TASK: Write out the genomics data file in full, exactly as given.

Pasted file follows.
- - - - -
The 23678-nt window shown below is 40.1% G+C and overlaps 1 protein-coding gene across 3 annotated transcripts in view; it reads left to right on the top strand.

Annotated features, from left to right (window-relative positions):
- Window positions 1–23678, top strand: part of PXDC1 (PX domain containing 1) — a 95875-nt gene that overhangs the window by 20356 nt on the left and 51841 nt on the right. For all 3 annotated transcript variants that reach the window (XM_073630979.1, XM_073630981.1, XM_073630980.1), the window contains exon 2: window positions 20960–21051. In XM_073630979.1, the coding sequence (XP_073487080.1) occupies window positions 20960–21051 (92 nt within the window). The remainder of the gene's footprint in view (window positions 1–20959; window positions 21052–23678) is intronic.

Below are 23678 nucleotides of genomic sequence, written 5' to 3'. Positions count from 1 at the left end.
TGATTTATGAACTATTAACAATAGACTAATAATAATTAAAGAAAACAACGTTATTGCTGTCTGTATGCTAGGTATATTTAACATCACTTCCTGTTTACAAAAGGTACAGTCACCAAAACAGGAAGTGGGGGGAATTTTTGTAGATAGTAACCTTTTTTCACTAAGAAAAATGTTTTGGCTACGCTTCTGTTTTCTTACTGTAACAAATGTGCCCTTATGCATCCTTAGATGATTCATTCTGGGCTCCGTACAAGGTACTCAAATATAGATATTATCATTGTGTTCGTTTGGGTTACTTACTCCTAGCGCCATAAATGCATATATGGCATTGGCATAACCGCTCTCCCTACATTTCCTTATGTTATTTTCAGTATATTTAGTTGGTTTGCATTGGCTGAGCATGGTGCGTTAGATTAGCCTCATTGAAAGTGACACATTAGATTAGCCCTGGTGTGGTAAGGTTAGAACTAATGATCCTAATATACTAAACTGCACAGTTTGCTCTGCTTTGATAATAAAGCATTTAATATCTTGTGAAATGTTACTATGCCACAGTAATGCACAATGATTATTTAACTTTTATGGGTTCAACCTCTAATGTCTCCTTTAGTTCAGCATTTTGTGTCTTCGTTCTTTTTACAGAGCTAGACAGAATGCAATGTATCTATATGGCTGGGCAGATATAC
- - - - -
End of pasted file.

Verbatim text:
The 23678-nt window shown below is 40.1% G+C and overlaps 1 protein-coding gene across 3 annotated transcripts in view; it reads left to right on the top strand.

Annotated features, from left to right (window-relative positions):
- Window positions 1–23678, top strand: part of PXDC1 (PX domain containing 1) — a 95875-nt gene that overhangs the window by 20356 nt on the left and 51841 nt on the right. For all 3 annotated transcript variants that reach the window (XM_073630979.1, XM_073630981.1, XM_073630980.1), the window contains exon 2: window positions 20960–21051. In XM_073630979.1, the coding sequence (XP_073487080.1) occupies window positions 20960–21051 (92 nt within the window). The remainder of the gene's footprint in view (window positions 1–20959; window positions 21052–23678) is intronic.

Below are 23678 nucleotides of genomic sequence, written 5' to 3'. Positions count from 1 at the left end.
TGATTTATGAACTATTAACAATAGACTAATAATAATTAAAGAAAACAACGTTATTGCTGTCTGTATGCTAGGTATATTTAACATCACTTCCTGTTTACAAAAGGTACAGTCACCAAAACAGGAAGTGGGGGGAATTTTTGTAGATAGTAACCTTTTTTCACTAAGAAAAATGTTTTGGCTACGCTTCTGTTTTCTTACTGTAACAAATGTGCCCTTATGCATCCTTAGATGATTCATTCTGGGCTCCGTACAAGGTACTCAAATATAGATATTATCATTGTGTTCGTTTGGGTTACTTACTCCTAGCGCCATAAATGCATATATGGCATTGGCATAACCGCTCTCCCTACATTTCCTTATGTTATTTTCAGTATATTTAGTTGGTTTGCATTGGCTGAGCATGGTGCGTTAGATTAGCCTCATTGAAAGTGACACATTAGATTAGCCCTGGTGTGGTAAGGTTAGAACTAATGATCCTAATATACTAAACTGCACAGTTTGCTCTGCTTTGATAATAAAGCATTTAATATCTTGTGAAATGTTACTATGCCACAGTAATGCACAATGATTATTTAACTTTTATGGGTTCAACCTCTAATGTCTCCTTTAGTTCAGCATTTTGTGTCTTCGTTCTTTTTACAGAGCTAGACAGAATGCAATGTATCTATATGGCTGGGCAGATATAC